New York Times best-selling author Lisa See will visit the Troy Community Center at 7 p.m. April 17. 

New York Times best-selling author Lisa See will visit the Troy Community Center at 7 p.m. April 17. 

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Best-selling author Lisa See to speak in Troy

By: Terry Oparka | Troy Times | Published April 10, 2018

TROY — New York Times best-selling author Lisa See said she got the inspiration for her latest book, “The Tea Girl of Hummingbird Lane,” while standing in line for a movie.

She saw a Chinese girl with a long, swinging ponytail walking with her adoptive parents. 

“The ponytail reminded me of a fox’s tail, and I had a vision of a fox spirit,” she said. See explained that her family immigrated from China many years ago, and in China, the fox spirit is “naughty and mischievous, but in its best moments brings great love and creates family.” 

See said she sensed that the girl brought great love to her parents and created family. See went on to explore the mother-daughter connection in “The Tea Girl of Hummingbird Lane,” although she said the fox spirit idea did not make it into the book. 

See will talk about her inspiration, research and books when she visits the Troy Community Center at 7 p.m. April 17. 

Troy Public Library Director Cathy Russ said the program, funded by the Friends of the Troy Public Library, is part of the library’s author series and ties in with the Know Your Neighbor Daily initiative. 

Know Your Neighbor Daily is an initiative sponsored by the Troy Public Library, the city of Troy, the Global Troy Advisory Committee, and other civic and school organizations. Russ said its purpose is to schedule events and programs that bring together the diverse members of the community and promote greater understanding among neighbors.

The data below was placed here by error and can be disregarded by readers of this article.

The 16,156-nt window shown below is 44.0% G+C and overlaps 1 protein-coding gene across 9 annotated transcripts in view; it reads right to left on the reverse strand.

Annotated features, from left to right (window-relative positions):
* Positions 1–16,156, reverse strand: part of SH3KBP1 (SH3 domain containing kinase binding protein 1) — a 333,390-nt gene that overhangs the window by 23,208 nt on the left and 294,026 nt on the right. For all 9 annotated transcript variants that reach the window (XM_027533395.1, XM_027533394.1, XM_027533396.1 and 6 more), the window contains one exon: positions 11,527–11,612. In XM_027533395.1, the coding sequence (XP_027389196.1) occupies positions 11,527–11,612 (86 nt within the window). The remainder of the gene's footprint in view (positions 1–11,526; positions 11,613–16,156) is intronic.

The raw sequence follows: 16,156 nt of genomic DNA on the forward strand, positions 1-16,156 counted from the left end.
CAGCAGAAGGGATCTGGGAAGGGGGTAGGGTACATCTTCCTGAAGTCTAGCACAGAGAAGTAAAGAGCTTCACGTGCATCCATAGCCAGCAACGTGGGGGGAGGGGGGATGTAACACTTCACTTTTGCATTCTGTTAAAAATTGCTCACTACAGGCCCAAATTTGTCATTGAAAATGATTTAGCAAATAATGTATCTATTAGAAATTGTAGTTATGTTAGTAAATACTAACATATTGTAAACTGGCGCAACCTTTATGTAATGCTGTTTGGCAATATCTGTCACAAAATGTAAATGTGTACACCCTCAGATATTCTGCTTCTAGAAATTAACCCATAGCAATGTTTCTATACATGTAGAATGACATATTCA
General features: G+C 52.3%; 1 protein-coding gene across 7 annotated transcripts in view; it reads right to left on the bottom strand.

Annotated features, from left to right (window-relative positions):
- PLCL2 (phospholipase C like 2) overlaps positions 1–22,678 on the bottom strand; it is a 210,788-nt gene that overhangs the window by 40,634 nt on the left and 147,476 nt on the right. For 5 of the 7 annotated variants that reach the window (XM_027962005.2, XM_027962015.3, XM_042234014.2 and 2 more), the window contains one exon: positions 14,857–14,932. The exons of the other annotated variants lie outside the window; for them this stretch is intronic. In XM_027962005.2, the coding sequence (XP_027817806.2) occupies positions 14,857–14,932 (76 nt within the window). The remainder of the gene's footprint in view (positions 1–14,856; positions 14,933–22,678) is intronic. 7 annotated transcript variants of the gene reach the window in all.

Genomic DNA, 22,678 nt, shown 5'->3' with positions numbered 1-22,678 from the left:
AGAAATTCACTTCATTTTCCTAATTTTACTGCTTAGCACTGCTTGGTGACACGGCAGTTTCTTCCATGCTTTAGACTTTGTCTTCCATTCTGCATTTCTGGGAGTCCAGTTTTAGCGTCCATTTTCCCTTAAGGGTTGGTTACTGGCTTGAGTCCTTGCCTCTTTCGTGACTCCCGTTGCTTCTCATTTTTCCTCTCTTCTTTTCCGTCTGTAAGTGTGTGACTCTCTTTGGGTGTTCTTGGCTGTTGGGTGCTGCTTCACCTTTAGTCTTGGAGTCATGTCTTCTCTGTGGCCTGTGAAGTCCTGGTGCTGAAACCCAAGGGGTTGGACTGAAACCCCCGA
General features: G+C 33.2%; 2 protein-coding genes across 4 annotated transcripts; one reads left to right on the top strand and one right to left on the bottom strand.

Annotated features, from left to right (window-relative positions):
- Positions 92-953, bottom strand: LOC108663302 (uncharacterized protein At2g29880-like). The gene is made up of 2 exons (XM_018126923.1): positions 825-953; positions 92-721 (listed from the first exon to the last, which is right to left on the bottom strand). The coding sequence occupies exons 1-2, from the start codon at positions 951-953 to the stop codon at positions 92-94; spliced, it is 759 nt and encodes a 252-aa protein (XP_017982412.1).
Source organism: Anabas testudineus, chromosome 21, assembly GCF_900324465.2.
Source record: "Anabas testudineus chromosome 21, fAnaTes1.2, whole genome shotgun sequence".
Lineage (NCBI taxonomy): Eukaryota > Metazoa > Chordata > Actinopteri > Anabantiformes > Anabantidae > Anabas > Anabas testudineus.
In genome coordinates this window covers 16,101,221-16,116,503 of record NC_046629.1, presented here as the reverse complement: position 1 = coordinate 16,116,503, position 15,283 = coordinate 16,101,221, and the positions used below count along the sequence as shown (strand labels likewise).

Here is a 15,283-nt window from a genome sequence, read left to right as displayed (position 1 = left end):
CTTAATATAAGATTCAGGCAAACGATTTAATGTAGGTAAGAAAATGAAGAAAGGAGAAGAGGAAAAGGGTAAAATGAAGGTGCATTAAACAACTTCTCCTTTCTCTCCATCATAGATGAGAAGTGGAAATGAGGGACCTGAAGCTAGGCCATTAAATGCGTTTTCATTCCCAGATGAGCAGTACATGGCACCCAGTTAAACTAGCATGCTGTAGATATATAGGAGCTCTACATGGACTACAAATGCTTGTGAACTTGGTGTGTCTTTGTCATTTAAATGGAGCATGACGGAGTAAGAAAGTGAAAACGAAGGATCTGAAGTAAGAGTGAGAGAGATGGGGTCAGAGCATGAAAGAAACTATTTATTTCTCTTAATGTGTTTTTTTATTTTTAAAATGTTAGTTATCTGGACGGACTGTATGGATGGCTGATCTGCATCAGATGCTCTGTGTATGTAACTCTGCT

“Troy is such a multicultural community. Her books are so popular, and we had the opportunity to schedule her,” Russ said. 

See has also authored “Snow Flower and the Secret Fan,” “Peony in Love,” “Shanghai Girls,” “Dreams of Joy” and “China Dolls,” all of which explore the strong bonds between women.  

According to a prepared statement from the Troy Public Library, See’s books have been “celebrated for their authentic, deeply researched, lyrical stories about Chinese characters and cultures. In ‘The Tea Girl of Hummingbird Lane,’ See incorporates exhaustive research on international adoption, the history of the Akha people in China, and pu’er tea farming and customs to tell a powerful story about a family separated by circumstances, culture and distance.”

See said a common thread in her novels is mothers and daughters, and female best friends.  

“We tend to learn history in terms of wars and dates, presidents, prime ministers and generals. Women, children and families have been there every step of the way,” See said. “I’m interested in stories that have been lost, forgotten or deliberately covered up.” 

See said she’s curious about the complexity of female relationships. “I feel not a whole lot has been written about it.” 

See said “The Tea Girl of Hummingbird Lane” has “at its heart a mother-daughter story. This is a universal relationship. It’s universal and also unique. I’ve enjoyed exploring that.” 

Although she had been “quietly collecting things for a long time” for “The Tea Girl of Hummingbird Lane,” she did “a solid year of research” for the book, including a trip to China. 

While she understood the Sze Yup dialect her ancestors spoke in China as a child, she now only understands words for food. She studied Mandarin for four years.  See said she doesn’t need much help in the big cities in China because of the number of English speakers, more than there are in all of North America. See hires guides in the smaller towns. 

Her next book, titled at press time “Island of Sea Women,” which will be released next year, explores the matrifocal — mother as the head of the household — society of an island off the tip of South Korea, Jeju Island, where the women are the breadwinners and deep sea divers who harvest seafood. 

“In the ’70s, 40,000 women lived there,” See said.  “Now there are 4,000 left. They used to retire (from sea diving) at 55. Now the youngest one is 55. In 15 years, the culture will be gone from the world. It was incredible to meet these women.” 

She said she became aware of the culture from a one-paragraph piece she read in a magazine in a doctor’s office waiting room eight years ago. 

See said she will leave time to answer questions during her program at the library. “I love the questions. I really like going out on tour.” 

“Cathy (Russ) has been able to bring in amazing authors,” said Sue Matthews, president of the Friends of the Troy Public Library. “Every member of our community benefits.” 

Matthews noted that 95 percent of the money the Friends raise goes to the library. 

The Friends operate the Book Shop in the library basement 10 a.m.-1 p.m. Saturdays and 1-4 p.m. Sundays, as well as the Friends Shop in the lobby. 

People can register for the program at or by calling (248) 524-3534. 

The Troy Community Center is located at 3179 Livernois Road.